Reforms

EU reforms needed

Admittedly the current European Union is far from perfect. Instead of free market and pro austerity agenda, it needs to implement pro people policies, revive participatory democracy and restore equality. It needs to return to its original purpose of an alliance of nations with shared interests for the ultimate goal of peace.

The Union is a work in progress. Britain should be inside Europe, not watching it from outside with no say in the decisions that affect jobs, growth, investment and our security and with no voice at the table. - Vijay Mehta

The EU does have flaws. These need to be rectified for the sake of the UK as well as other European nations - and we cannot resolve the problems in Europe if we are outside of it.

The UK and the EU are implementing the corporate agenda, also known as austerity

Austerity is presented as a means to an end; living on a tight budget for a while, to get out of debt and have economic benefits in the long run. In a sense that is right; austerity does involve all of us (except the few with offshore bank accounts and very good investments) living on a tighter budget, but for whose benefit is it really?

Austerity is in actual fact a name for taxing the poor, the average and cutting public services in order to pay for bank failures (including their generous bonuses), military action, and opening the way for big business to have a piece of public services.

The pro-austerity policies being implemented by the EU are why countries like Greece and Italy have suffered as members of the Union - for instance, having to take away pensions, which people had spent their whole lives saving, is simply cruel.

As a result of the tax and welfare changes to be implemented between 2010 and 2014, the poorest two-tenths of the population will have seen greater cuts to their net income, in percentage terms, than every other group, except the very richest tenth. The Institute for Fiscal Studies found that the net direct effect of the coalition government’s tax and benefit changes will be to increase both absolute and relative poverty. Over the decade to 2020, an additional 800,000 children are expected to be living in poverty – almost one in four British children. Over the same period, an extra 1.5 million working-age adults are expected to fall into poverty, bringing the total to 17.5 per cent of this group. When incomes are adjusted to account for inflation, absolute poverty has already seen its largest year-on-year increase in a decade, rising by 900,000 in 2012. - Oxfam "The True Cost of Austerity and Inequality", 2013

Getting out of the EU will not fix this corporate agenda problem, and it is equally ingrained in UK politics. It needs to be changed from within the UK and from within the EU.

There is a democratic deficit in the EU, and arguably in the UK too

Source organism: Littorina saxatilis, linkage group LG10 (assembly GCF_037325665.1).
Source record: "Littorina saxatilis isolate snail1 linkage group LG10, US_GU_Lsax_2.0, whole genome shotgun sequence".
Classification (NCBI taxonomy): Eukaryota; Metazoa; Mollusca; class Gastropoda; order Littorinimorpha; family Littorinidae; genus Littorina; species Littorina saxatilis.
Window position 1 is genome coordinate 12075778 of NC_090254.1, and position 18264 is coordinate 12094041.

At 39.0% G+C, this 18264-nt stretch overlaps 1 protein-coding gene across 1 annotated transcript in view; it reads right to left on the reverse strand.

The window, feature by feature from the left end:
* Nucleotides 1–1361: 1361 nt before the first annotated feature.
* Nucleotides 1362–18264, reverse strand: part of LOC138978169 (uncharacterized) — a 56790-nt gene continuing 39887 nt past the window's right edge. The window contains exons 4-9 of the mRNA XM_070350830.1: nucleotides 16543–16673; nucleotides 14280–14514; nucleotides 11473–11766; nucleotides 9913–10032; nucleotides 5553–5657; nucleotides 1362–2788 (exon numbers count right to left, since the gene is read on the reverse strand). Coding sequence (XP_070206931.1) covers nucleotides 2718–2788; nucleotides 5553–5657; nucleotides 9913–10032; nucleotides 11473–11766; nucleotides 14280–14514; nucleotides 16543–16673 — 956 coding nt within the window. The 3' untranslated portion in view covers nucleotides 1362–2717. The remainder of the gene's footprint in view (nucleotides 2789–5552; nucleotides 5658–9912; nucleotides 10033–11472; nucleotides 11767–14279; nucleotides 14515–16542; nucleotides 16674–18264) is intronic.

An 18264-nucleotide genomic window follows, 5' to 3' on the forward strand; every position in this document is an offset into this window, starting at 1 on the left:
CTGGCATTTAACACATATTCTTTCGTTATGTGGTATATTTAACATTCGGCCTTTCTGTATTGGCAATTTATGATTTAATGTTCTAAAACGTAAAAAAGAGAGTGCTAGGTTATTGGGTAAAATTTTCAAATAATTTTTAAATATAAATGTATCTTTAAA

Like the problem of corporate influence on policy, and intrinsically linked to it, is the problem of ordinary people feeling like they have no say in politics. The very idea of democracy is self-government - it is for us to decide what is best for our health, welfare and so on. As many UK citizens have lost all sense of their opinion mattering in UK politics since the protest against the Iraq War, most of us do not even have any idea about the decisions being made in the European Parliament in our name.

While EU policies have undoubtedly brought us huge benefit, protecting workers' rights, human rights, and gender equality, the average Brit feels largely detached from that decision-making forum.

There needs to be a revival of participatory politics in the UK and in the European Union, so that people have a sense of who is taking forward their views, how those decisions are being made and how they can influence the debate. This is another problem that cannot be solved by coming out of the EU, as the same feeling is pervading the UK with regards to British politics.

The EU, and the UK, are pro-NATO, and thus shaped by military agenda

By being pro-NATO, our policies are shaped by military agenda, including the agenda of the most well-funded, powerful and interventionist military organisation in the world, that of the USA.

While NATO is presented as a peacekeeping alliance of friends, it is a mighty military alliance that actually incites greater tensions between nations. From the recent events in Ukraine, to today's military exercises, it is constantly flexing its muscles and creating greater rifts between the East and West.

Billions and billions of Euros spent by NATO and Europe hosting war exercises increases fearology, prepares people mentally for enmity and war, and lines the pockets of the rich, of arms manufacturers and war profiteers - Mairead Maguire, Nobel Peace Laureate

If NATO is a peacekeeper, why is it not keeping peace in the countries into which it has invaded (or as they say, intervened)? Since 9/11, led by the US, NATO has fought many illegal wars. They argue that it is necessary to fight terrorism and defend member states from threats but yet it was NATO's wars that led to the strengthening of Jihadist fundamentalism and the failure of states.